Profile
 
 
Posted: 12 March 2008 12:07 AM   [ Ignore ]   [ # 4 ]
RankRankRank
Total Posts:  142
Joined  2007-02-13

However, in the C20th, “desert” acquired a technical meaning of an area with less then 250mm annual rainfall (plus other complications around more drainage or evaporation then precipitation).  I am sure that this must have skewed the perception and use of the term.
Plus, just to complete the circle the Latin word “desertum” meaning unpopulated is thought the be derived from the egyptian word for the lands forming part of what we now call the Sahara.

Profile
 
 
Posted: 12 March 2008 06:31 AM   [ Ignore ]   [ # 5 ]
RankRankRankRankRank
Total Posts:  3468
Joined  2007-01-29

the Latin word “desertum” meaning unpopulated is thought the be derived from the egyptian word for the lands forming part of what we now call the Sahara.

Thought by whom?  Not by anyone with any knowledge of Latin, that’s for sure; it’s simply the past participle of deserere ‘to sever connexion with, leave, forsake, abandon, etc.’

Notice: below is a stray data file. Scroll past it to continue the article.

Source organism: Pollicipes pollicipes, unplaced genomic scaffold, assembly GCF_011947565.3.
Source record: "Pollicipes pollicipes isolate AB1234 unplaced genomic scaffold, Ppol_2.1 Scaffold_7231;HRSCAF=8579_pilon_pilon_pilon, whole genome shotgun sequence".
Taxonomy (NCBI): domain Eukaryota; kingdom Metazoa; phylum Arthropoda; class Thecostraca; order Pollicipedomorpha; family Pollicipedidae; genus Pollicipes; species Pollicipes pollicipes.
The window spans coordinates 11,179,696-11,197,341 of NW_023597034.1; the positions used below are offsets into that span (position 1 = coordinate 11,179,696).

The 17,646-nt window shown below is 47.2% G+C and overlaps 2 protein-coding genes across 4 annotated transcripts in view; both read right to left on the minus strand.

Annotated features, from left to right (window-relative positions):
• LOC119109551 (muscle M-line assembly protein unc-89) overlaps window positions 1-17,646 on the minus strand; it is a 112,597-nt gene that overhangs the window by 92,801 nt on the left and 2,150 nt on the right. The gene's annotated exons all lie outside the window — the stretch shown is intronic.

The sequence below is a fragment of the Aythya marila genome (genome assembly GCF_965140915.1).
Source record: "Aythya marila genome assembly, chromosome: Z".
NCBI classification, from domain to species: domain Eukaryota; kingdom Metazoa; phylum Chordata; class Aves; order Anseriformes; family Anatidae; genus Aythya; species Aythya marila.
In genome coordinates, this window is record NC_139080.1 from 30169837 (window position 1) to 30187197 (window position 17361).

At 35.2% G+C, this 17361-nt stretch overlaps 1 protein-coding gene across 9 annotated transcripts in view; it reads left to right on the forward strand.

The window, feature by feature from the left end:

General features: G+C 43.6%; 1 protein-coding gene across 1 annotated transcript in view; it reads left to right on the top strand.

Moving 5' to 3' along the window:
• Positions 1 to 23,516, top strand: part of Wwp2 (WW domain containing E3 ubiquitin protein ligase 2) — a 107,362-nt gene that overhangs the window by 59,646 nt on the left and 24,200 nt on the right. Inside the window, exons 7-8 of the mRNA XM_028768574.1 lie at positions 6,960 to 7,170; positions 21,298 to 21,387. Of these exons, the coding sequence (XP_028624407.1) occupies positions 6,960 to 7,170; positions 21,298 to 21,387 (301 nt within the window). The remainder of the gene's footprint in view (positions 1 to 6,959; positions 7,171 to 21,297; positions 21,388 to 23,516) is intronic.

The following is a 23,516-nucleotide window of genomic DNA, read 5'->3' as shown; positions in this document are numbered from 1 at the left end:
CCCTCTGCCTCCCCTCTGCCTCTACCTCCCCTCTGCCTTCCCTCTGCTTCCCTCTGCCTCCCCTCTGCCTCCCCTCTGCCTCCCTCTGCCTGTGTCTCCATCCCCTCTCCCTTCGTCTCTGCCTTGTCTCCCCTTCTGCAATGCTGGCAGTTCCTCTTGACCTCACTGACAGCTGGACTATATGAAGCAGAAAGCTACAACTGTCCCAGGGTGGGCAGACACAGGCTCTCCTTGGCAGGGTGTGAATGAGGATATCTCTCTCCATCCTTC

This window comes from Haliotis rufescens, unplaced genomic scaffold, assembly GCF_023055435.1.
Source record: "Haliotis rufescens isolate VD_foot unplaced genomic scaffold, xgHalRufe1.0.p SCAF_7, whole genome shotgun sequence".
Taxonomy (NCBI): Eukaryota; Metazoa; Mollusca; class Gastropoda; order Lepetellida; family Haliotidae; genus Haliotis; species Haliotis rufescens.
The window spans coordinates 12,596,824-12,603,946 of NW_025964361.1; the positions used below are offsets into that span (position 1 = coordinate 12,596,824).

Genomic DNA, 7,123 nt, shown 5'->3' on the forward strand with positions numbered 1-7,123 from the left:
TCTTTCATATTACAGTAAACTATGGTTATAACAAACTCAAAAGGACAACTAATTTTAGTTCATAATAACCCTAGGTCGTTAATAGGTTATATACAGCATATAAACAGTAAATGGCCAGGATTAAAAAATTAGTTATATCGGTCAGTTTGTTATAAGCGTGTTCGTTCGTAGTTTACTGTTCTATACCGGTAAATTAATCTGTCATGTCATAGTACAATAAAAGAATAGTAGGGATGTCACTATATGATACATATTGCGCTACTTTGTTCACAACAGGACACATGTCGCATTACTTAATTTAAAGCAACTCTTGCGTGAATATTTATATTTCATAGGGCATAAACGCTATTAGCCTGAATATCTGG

Profile
 
 
Posted: 12 March 2008 10:51 AM   [ Ignore ]   [ # 6 ]
RankRankRank
Total Posts:  142
Joined  2007-02-13

should have been more precise. Mentioned it out of interest, and the sources are far from authoritative.  However, the similarity to the egyptian word for “red lands” has lead some to speculate that the lack of habitation there lead to the origin of the latin word.  Cute, but as LH says open for a latin scholar to comment on.
However, I think the idea that the use to refer to an arid place is caused by “sheik” movies is also in error.  Etymonline has this usage from middle english, and this use in french dates to 1135.

So Roy Plomley’s (the broadcaster) idea that he should have used “deserted island” is not too wrong, given that the usage contemporary with the start of the radio show brings up the image of dry, sandy/rocky place.

Profile
 
 
Posted: 12 March 2008 11:12 AM   [ Ignore ]   [ # 7 ]
RankRankRankRankRank
Total Posts:  3468
Joined  2007-01-29

Cute, but as LH says… [change “open for a latin scholar to comment on” to] completely wrong.  There is nothing to “comment on” other than to call it utter nonsense, doubtless propagated by the same idiots who believe Cleopatra to have been black.

So Roy Plomley’s (the broadcaster) idea that he should have used “deserted island” is not too wrong, given that the usage contemporary with the start of the radio show brings up the image of dry, sandy/rocky place.

I’m not sure what difference it makes what image we get of the island; the salient point is that it’s someplace you’re going to be by yourself and dependent on whatever entertainment you brought with you.  A far more significant fact is that “desert island” has a more satisfying rhythm than “deserted island”; “deserted island discs” probably would never have caught on.

Profile